There is another bubble.
Before it's burned, Coal, Oil and Gas sit for years on the balance sheets of private (and national) resource companies, as "known reserve" assets. Assets that, someday, will become revenues. Or will they?
And if they won't, what will the balance sheets of ExxonMobil, Chevron, BP, Petrochina, and Gazprom actually look like? [more inside]
posted by anthill
on Dec 19, 2013 -
"The information and technology ecosystem now represents around 10 per cent of the world's electricity generation, and it's hungry for filthy coal.
In a report likely to inspire depression among environmentalists, and fluffy statements from tech companies, analyst firm Digital Power Group has synthesized numerous reports and crunched data on the real electricity consumption of our digital world."
- IT now 10 percent of world's electricity consumption, report finds
posted by jammy
on Aug 17, 2013 -
In the United Kingdom, many brass bands were started by colliery owners, and funded in part by the coal miners themselves. Some of those bands live on, after the coal pits have been closed for years
. These bands are facing hard times, with limited funding and waning interest in the music, but some youth join bands to continue family traditions, and the government provides some funding to numerous bands
. If you'd like to know more about brass bands in the UK and around the world, Internet Bandsman's Everything Within (IBEW)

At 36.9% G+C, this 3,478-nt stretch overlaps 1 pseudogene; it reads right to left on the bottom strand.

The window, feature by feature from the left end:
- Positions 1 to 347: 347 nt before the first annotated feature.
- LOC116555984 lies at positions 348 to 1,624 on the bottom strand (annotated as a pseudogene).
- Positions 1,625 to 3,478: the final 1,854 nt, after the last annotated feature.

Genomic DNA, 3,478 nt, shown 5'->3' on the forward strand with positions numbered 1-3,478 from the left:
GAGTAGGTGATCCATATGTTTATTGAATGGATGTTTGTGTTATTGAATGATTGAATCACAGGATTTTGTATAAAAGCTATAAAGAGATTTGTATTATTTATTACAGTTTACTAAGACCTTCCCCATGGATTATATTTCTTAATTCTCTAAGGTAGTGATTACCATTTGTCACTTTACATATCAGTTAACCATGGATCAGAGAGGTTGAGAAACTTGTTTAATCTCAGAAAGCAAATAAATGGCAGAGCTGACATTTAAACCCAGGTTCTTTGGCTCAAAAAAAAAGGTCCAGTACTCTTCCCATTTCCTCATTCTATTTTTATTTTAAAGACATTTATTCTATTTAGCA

has tons of material, links to bands in the UK and elsewhere
as well as a list of extinct bands
and vintage brass band pictures
, local events and radio shows
, and plenty more.
posted by filthy light thief
on Mar 10, 2013 -
the past 12 years have seen the warmest 10 years on record, temperatures have remained fairly steady, even while CO2 emissions grew by nearly a third. Temperatures should have been increasing during this period, rather 1998 was tied with 2010 for hottest on record. Now a study suggests why
(pdf): sulfur emissions from Asian coal plants (China mostly) are so high they mimic the effects of a volcano which can cause short term cooling by reflecting light back into space. Insidiously, the long-term warming caused by CO2 (coal) has been masked by short-term cooling of sulfur (coal).
posted by stbalbach
on Jul 5, 2011 -
“If you try to do what they do in West Virginia in the Berkshires, the Catskills or the Sierra Nevadas, or in Utah or Colorado, people would just put you in jail. Over the past 10 years, they’ve blown up and leveled an area of eastern Kentucky and southern West Virginia that is larger than the size of Delaware. They’ve blown up the 500 biggest mountains in West Virginia. They explode everyday 2,500 tons of dynamite, or ammonia nitrate explosives. It’s the equivalent of a Hiroshima bomb once a week.”
In the valleys of Appalachia, a battle is being fought over a mountain. It is a battle with severe consequences that affect every American, regardless of their social status, economic background or where they live. It is a battle that has taken many lives and continues to do so the longer it is waged. This is the story of The Last Mountain
posted by tallthinone
on Jun 3, 2011 -